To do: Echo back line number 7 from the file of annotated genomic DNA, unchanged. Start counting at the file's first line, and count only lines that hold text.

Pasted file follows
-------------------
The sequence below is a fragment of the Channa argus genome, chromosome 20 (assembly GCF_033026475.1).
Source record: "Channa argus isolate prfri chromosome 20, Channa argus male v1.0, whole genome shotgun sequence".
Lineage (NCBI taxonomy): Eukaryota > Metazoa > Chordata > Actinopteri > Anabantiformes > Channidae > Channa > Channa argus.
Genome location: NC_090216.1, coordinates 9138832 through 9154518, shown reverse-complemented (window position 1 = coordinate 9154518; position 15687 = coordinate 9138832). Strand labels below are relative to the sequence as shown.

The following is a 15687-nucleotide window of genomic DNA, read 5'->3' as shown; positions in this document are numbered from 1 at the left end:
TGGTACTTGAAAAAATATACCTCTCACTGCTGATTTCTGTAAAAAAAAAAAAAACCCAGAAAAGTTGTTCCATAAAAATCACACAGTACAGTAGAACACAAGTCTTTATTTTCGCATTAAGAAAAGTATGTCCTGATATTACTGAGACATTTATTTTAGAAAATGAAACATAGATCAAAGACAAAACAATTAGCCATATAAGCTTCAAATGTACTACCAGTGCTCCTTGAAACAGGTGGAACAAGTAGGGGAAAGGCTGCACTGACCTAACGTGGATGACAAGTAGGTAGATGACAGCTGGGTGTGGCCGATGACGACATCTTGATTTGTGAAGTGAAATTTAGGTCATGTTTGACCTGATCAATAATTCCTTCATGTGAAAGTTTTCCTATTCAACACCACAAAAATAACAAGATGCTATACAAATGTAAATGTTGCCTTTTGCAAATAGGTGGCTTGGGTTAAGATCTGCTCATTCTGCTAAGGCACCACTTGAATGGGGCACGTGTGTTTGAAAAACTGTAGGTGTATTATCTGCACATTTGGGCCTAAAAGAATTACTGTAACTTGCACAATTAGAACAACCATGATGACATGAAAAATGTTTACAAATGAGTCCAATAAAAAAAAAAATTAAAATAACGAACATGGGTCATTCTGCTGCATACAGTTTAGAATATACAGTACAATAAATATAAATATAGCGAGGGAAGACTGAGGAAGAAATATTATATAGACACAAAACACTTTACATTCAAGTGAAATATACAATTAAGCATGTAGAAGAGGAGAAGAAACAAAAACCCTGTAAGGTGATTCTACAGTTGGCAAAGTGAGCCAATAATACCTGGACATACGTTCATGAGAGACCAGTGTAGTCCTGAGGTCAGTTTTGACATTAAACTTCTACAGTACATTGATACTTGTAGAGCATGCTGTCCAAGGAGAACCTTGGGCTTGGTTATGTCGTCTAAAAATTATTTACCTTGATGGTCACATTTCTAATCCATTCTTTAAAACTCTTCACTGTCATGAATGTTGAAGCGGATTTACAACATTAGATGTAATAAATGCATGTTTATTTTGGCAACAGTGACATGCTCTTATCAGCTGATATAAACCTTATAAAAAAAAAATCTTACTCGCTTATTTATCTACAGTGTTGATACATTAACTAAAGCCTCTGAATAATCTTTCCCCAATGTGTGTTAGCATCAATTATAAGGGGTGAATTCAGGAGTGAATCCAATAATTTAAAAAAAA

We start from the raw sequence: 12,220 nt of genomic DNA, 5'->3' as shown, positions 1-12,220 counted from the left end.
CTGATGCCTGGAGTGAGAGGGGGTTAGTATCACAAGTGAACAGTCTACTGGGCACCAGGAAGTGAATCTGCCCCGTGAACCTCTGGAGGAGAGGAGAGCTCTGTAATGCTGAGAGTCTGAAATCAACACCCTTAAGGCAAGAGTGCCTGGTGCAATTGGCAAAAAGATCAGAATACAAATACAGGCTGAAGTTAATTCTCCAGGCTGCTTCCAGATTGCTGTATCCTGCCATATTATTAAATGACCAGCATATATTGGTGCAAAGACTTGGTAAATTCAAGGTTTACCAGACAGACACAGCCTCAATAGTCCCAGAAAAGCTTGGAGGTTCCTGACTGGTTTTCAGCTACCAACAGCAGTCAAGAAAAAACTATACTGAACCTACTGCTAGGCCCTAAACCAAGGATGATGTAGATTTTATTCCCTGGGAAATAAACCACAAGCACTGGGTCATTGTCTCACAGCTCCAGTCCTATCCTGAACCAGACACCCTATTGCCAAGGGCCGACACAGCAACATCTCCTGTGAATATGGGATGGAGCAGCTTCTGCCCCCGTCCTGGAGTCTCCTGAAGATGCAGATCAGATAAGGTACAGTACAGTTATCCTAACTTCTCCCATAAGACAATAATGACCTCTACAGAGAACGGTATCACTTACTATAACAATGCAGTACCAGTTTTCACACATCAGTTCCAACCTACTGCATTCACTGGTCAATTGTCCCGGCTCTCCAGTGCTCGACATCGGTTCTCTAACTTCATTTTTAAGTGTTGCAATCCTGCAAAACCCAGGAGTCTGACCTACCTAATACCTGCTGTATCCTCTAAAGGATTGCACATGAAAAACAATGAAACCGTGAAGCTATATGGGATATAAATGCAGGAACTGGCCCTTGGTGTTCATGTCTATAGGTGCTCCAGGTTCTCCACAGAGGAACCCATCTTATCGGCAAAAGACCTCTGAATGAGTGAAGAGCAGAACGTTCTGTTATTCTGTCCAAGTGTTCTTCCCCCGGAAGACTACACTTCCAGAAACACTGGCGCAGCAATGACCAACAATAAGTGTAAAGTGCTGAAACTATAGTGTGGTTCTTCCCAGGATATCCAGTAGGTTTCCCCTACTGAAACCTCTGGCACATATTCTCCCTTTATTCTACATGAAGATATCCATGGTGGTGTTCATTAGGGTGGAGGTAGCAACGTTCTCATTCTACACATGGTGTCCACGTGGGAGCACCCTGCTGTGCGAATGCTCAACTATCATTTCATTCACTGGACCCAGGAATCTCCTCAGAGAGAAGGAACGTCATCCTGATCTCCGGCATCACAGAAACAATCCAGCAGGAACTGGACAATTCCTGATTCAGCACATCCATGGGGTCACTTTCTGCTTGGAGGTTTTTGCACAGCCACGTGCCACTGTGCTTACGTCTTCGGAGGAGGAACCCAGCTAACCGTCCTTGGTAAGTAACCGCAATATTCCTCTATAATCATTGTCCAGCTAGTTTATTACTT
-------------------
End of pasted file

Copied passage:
We start from the raw sequence: 12,220 nt of genomic DNA, 5'->3' as shown, positions 1-12,220 counted from the left end.